A sign of the times

More and more suppliers are getting in on the act as digital signage explodes in popularity. From Cisco to Sony, they are all at it. Steve Montgomery reports on the software solutions available to make sure content reaches the right display at the right time.

As recently as three years ago digital signage was just a buzzword; few people understood what it meant and fewer actually used the software. Since then however it has become a mainstream technology and a very hot topic, hot enough to draw the attention of the really big companies: 3M, Sony, Samsung whose business is related in display technology, and more lately newer entrants: such as Chyron, and Cisco. At the same time smaller, more specialised companies such as Sedao, Onelan and Inspired Signage still continue to operate successfully serving their own specific markets.

Every digital signage system manufacturer without exception claims that their solution is ‘simple to install, easy to use, highly versatile, ideal for every application, can incorporate every possible type of multimedia content and will generate sky high sales beyond all expectation’. But then what would you expect as marketing messages from manufacturers of tools that are themselves marketing devices? In reality, just as there hundreds of different cars available there is a model that is more or less ideal for every purpose; whether it’s a souped up hot hatch style statement or a conveyor of fragile antiques, there is likely to be a solution for the specific application you may have.

The industry has rapidly swept through its product releases and a new wave of content creation, distribution and management tools is now available. This latest incarnation is web hosted. In a nutshell it means that a user can log onto a dedicated and secure web page, from anywhere he happens to be, to create a digital signage sequence and transmit it to any screen wherever it happens to be. Extra facilities such as grouping of displays, local access and interactivity complete the picture so that small, medium and massive networks are simply created and deployed. So there is now a plethora of options available to provide the correct solution for every application. Dave Oades CEO of Sedao, a company that offers tools across the range: “Its important to have tools that fit the application, Image Flyer offers simple digital signage on a one to one basis of player to display and individual content creation. QuickChange Project includes tools for operation over local networks and SWEP has remote access through web portals. The key to successful deployment however, is creation of relevant content, the ability to produce material that will look good when it is displayed, distribution is a secondary consideration which should fit the purpose. Digital signs such as retail installations are usually fixed in location and controlled from the same point day after day, so it is very often the case that LAN based systems, once set up are simpler to operate from the users perspective; with just a single button click to despatch content to any number of screens. Web systems are useful for other applications for example where a disparate set of users have individual access to areas of screens – so in that case the web solution is better suited.”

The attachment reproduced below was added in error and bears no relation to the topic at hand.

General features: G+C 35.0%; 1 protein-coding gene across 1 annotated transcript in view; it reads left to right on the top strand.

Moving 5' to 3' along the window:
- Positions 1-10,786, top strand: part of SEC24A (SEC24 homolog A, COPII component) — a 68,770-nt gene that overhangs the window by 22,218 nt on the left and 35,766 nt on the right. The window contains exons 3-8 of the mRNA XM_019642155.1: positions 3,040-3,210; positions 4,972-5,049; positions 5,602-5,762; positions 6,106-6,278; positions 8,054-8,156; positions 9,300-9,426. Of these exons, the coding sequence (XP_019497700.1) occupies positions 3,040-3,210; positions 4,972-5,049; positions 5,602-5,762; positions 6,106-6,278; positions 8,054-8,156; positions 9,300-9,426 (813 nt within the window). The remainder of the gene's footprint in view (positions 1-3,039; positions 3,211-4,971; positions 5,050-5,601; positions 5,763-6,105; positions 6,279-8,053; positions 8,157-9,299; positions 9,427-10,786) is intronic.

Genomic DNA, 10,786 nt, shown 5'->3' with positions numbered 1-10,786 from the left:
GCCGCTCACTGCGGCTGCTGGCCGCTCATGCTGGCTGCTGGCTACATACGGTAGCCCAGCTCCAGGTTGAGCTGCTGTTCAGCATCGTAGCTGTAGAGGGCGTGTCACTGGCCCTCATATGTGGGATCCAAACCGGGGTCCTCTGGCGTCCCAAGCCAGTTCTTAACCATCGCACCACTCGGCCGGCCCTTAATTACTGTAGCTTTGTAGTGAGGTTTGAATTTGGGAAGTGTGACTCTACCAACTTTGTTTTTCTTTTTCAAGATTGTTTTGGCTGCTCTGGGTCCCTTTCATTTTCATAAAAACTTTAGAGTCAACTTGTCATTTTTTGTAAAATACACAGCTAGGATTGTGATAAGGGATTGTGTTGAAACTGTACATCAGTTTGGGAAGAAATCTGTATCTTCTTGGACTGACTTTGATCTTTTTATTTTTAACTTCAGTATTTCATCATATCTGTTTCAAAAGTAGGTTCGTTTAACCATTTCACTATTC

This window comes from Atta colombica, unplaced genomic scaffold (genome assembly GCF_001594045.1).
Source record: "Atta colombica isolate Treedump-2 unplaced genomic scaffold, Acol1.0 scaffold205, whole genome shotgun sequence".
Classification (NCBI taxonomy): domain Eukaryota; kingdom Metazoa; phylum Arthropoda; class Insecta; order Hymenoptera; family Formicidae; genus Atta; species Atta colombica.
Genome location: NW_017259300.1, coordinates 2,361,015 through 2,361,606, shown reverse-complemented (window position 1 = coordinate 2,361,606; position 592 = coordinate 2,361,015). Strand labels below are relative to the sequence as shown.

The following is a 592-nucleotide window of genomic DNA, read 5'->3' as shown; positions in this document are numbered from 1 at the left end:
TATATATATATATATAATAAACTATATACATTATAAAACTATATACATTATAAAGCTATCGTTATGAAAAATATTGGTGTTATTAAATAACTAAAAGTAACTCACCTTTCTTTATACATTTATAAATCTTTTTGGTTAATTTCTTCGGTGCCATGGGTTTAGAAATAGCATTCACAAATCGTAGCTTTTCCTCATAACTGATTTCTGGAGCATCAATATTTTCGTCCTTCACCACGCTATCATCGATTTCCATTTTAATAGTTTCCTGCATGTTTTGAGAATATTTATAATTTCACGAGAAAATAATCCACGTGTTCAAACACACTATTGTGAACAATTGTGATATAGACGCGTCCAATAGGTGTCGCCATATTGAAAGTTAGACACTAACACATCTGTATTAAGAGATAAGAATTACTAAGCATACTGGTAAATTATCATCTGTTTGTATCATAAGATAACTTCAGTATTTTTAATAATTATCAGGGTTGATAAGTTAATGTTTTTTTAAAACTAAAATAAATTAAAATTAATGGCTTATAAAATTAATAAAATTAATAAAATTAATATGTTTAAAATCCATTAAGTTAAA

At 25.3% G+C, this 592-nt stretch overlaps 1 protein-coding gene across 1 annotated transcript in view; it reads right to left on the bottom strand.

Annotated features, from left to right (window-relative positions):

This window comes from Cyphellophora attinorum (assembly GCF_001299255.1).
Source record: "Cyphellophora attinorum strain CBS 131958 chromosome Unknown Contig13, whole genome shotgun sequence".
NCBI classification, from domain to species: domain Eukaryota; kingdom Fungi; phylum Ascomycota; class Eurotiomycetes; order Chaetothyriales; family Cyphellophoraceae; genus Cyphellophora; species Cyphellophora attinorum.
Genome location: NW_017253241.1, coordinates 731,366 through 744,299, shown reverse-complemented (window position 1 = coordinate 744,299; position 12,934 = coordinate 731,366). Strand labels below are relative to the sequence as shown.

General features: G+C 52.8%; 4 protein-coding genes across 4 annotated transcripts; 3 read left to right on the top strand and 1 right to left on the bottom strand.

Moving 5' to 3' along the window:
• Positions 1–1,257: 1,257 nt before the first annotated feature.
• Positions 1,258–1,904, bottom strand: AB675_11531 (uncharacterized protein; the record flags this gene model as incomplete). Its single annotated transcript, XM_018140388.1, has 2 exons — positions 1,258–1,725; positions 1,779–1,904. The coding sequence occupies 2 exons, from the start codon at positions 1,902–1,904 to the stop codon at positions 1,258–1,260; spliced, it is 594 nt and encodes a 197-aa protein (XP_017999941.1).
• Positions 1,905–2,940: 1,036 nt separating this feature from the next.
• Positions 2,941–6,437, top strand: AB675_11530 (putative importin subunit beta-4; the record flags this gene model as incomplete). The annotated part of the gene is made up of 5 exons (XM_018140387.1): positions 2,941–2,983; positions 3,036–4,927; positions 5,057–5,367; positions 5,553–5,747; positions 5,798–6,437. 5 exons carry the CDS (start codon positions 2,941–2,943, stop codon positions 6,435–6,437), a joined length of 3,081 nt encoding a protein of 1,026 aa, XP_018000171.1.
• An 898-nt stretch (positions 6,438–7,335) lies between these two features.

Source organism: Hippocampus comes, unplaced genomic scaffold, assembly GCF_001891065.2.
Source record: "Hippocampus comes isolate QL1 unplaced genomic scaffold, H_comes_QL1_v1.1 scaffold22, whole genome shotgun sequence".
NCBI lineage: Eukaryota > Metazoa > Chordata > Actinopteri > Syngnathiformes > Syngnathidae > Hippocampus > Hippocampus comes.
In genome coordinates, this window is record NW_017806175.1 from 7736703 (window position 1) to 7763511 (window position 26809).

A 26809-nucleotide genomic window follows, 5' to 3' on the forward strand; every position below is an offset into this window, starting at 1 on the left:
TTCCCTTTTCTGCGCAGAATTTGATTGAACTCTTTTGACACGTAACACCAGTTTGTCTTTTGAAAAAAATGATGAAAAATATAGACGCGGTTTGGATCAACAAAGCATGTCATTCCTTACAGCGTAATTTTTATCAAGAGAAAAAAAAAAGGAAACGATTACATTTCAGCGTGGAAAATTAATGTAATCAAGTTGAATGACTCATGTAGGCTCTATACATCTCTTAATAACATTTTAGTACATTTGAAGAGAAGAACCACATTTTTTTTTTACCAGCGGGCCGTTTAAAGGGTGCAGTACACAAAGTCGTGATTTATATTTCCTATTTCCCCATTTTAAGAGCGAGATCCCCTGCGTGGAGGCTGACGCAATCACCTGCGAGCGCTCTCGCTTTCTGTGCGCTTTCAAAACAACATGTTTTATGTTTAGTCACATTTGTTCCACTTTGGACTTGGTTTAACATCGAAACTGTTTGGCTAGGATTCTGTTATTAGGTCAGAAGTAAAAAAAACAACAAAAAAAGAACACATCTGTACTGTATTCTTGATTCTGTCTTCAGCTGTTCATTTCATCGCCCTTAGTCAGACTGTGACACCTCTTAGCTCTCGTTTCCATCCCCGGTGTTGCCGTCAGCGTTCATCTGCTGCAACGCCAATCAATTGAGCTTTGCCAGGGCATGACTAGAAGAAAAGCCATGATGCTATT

Chryon offers such a web based system with its ChyTV product. A dedicated web server hosted by Chryon is accessed and used to create sequences and playlists using pre-prepared templates, combined with video and graphics and downloaded. John Remmler, of ChyTV explains the system: “A user can set up a skinnable web interface with custom graphics and screen templates allowing you to present a branded web application to users, that is accessible anywhere they can get on to the web. Dedicated video players connect to each display device and the web to receive material, store it and play it out. These ‘video appliances’ are dedicated units, are able to self configure, synchronise and communicate with the server within 20 seconds. They are not based on PCs architecture or Windows and consequently are more resilient and secure.” Chyron’s background is in broadcast TV, an industry that is not obviously related to digital signage, however it is proof that this market is being taken extremely seriously by large players who have clearly identified it as a significant business activity.

Another example is Cisco, well established in the provision of IP networks to large corporations on a global basis. Its Digital Media System offers web oriented management, scheduling and publishing of digital media in conjunction with IP-based players. Like ChyTV’s devices these store and play out content as well as provide remote management to turn displays on and off and set brightness and other parameters, giving full control over the web. Thomas Wyatt, general manager of Cisco's digital media systems business unit. "Video use in business is accelerating rapidly and customers are looking for comprehensive, easy-to-use digital media solutions. Our customers are using digital media to transform their businesses by creating new revenue streams, delivering more effective communications and lowering operating expenses."
OneLan has been active for several years and has supplied over 3500 units into educational and other markets with a software suite coupled with a proprietary net-top-box. David Dalzell, Managing Director outlines a new product range: “We will shortly introduce a smaller unit, with fewer features that will be ideal for the retail market with a pal-sized player that fits snugly behind a small screen. As well as a new integrated room booking and announcement system for the management of meeting rooms within offices. This will allow users to book a meeting room which will then automatically be displayed on the foyer screen and room screen. As in our existing system all content is managed over a web browser to ease installation and software security issues.”